March 9, 2021

Ethical Funds Increase Assets by 28% in 2020

by Dewi John.

Last year, UK ESG investment funds took in more money than any other—and two-and-half times the previous 12 months, according to research from Refinitiv Lipper. Despite generalised market turmoil, ESG funds attracted more assets than ever, netting £27.3bn (Chart 1).

Chart 1: ESG Investments into UK Investment Funds

Source: Refinitiv Lipper


That takes UK ESG assets* up to £124.8bn: an increase of 28% year-on-year:

Source: Refinitiv Lipper

This leaves the top 10 ESG Lipper Global Classifications by total net assets as follows:

Source: Refinitiv Lipper


As you can see from the chart below, 2020 was the year that Equity Global, already ahead in terms of TNA, really pulled away from the pack.

Chart 2: ESG Fund Flows, 2016-2020 (£bn)

Source: Refinitiv Lipper


Global a Go-Go

With £33.9bn in total net assets, Equity Global now holds more than the next five classifications combined.

The largest ESG-badged share classes here are ACS Climate Transition World Equity X1 Acc GBP, ACS World Low Carbon EQ Tracker X2 Acc (both from BlackRock), and Baillie Gifford Positive Change B Acc. The first was launched in August 2020, so its growth is remarkable, taking £1.6bn to year end, leaving rivals in its wake over the past few months. The latest fund size was £2.7bn at 31 January 2021.

MS INVF Global Brands I GBP saw the third largest inflows last year among Equity Global. The persistent slipperiness of ESG as a concept is illustrated by the fact that its third largest holding, at the end of September, was tobacco company Philip Morris International. One person’s sin stock is another’s transition play, as different ESG goals and criteria will drive diverse investment processes. Some will give more weight to environmental, rather than social factors; within environmental factors, the need for low-fossil fuel exposure can pull in a very different direction to the desire to fund the transition to a low-carbon economy.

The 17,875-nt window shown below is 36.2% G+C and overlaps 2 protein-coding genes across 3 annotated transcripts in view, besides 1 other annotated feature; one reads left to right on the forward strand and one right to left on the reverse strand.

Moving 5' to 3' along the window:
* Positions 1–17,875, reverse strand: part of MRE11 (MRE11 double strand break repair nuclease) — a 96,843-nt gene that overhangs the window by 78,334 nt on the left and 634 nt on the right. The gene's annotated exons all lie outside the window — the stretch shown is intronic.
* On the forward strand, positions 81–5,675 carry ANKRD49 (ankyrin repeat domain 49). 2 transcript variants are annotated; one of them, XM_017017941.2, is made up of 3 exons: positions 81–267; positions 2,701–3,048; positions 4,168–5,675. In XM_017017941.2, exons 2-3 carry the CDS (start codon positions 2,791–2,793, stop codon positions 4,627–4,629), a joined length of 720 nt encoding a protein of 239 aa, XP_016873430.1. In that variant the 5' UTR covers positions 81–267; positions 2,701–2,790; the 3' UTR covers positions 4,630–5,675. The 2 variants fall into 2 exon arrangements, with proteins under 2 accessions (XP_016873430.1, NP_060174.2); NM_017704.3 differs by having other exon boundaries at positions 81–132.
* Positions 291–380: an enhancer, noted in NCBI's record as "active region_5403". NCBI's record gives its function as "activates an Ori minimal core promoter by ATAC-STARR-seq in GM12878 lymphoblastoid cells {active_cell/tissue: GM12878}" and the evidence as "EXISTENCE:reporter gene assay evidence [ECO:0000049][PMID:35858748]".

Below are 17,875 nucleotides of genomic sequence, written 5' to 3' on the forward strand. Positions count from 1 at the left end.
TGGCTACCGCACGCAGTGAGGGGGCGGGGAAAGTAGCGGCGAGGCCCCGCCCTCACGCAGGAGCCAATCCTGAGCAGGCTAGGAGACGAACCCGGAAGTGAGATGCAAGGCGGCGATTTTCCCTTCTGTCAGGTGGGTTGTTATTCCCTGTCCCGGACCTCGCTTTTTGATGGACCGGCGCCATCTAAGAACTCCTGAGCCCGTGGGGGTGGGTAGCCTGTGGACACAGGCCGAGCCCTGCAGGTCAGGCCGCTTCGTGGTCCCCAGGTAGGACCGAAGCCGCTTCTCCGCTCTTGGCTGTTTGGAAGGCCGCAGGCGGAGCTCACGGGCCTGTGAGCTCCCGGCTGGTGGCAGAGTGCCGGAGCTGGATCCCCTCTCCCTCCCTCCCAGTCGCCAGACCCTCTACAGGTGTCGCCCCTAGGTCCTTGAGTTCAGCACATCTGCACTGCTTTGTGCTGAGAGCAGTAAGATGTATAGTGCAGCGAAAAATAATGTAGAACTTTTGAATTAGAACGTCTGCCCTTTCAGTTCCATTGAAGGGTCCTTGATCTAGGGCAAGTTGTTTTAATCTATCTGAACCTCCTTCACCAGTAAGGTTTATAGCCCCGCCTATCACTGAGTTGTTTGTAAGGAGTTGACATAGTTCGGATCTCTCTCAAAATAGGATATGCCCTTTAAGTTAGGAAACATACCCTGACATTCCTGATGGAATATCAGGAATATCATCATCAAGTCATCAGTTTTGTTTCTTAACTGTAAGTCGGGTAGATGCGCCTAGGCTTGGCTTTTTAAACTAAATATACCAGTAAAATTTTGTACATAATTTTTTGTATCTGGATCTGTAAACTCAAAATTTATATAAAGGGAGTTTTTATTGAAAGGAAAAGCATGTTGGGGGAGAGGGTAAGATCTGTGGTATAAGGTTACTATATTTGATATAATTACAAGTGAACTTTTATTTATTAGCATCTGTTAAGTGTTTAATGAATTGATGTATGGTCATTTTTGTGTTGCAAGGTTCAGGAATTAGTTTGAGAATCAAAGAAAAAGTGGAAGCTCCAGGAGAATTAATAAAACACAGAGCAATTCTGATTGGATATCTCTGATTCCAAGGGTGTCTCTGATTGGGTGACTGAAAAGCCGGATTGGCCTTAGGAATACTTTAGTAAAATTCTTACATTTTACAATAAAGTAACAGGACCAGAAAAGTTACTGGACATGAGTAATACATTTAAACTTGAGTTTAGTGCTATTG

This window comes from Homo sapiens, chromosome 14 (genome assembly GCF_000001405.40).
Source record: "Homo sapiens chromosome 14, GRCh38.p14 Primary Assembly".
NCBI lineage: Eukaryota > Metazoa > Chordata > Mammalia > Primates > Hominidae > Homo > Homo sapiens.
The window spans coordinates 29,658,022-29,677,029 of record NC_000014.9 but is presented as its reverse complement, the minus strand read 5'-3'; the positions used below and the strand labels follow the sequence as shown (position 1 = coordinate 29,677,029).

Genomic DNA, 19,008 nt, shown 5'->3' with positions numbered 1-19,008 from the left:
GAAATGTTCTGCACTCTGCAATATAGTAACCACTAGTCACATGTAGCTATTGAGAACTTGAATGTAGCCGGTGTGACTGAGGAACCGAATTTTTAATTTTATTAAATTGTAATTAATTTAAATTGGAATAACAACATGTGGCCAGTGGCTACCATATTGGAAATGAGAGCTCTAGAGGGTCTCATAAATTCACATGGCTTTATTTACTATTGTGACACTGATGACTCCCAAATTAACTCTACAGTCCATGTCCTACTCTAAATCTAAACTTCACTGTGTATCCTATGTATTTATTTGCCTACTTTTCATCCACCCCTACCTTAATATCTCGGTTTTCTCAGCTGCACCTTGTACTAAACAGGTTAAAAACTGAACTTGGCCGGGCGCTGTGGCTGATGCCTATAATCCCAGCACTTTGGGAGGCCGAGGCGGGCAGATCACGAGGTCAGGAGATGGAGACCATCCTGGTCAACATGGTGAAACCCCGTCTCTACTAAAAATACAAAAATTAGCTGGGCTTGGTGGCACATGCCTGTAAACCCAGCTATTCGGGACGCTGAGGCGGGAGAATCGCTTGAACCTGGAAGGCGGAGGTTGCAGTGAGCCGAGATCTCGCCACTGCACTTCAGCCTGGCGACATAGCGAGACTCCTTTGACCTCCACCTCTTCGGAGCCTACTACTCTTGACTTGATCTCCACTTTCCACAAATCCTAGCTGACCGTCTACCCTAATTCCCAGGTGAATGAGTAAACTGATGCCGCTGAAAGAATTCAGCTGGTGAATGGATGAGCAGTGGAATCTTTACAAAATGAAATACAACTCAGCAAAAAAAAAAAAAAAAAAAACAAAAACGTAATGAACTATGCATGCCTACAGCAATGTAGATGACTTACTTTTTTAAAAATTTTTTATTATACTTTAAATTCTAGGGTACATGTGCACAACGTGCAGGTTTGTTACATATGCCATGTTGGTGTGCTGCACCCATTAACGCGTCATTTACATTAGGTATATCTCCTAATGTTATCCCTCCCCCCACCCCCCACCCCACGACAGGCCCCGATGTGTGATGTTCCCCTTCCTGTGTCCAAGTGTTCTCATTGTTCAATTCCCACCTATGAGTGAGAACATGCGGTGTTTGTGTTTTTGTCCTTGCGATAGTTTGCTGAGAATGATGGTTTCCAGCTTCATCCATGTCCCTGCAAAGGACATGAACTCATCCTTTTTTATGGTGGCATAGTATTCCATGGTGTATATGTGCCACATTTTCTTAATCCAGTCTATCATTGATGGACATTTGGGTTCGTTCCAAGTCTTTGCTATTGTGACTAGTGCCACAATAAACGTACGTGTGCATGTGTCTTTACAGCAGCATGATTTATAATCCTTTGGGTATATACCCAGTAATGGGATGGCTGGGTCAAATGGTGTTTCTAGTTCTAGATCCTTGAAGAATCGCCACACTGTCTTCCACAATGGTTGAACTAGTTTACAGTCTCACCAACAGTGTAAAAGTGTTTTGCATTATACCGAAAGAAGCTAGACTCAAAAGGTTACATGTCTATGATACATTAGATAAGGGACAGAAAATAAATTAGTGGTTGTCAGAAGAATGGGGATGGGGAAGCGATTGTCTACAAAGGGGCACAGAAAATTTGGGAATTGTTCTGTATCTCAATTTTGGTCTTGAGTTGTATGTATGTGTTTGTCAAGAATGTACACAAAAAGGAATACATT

Money Market GBP comes in next, albeit at a considerable lag, with £12.3bn net assets. This is a little surprising (to me, at least), as there has been little activity in ethical money market instruments over the past few months. However, there are only two making the running here: Royal London Cash Plus Z Acc (£5.6bn TNA) and Blk ICS GBP Liq Envirn Aware Agency GBP Dist (£3.3bn).


Emerging Market and Asian Leapfrog

That global emerging markets and Asia Pacific (APAC) equity classifications take fifth and eight places, respectively, in TNA shows how far ESG has come in a few years. Early in the previous decade, asking a fund manager from these areas what their ESG processes were would as likely as not be met with derision. This attitude encompassed Japan, which, although certainly a developed market, was still seen as a little ‘Wild West’ when it came to matters of governance.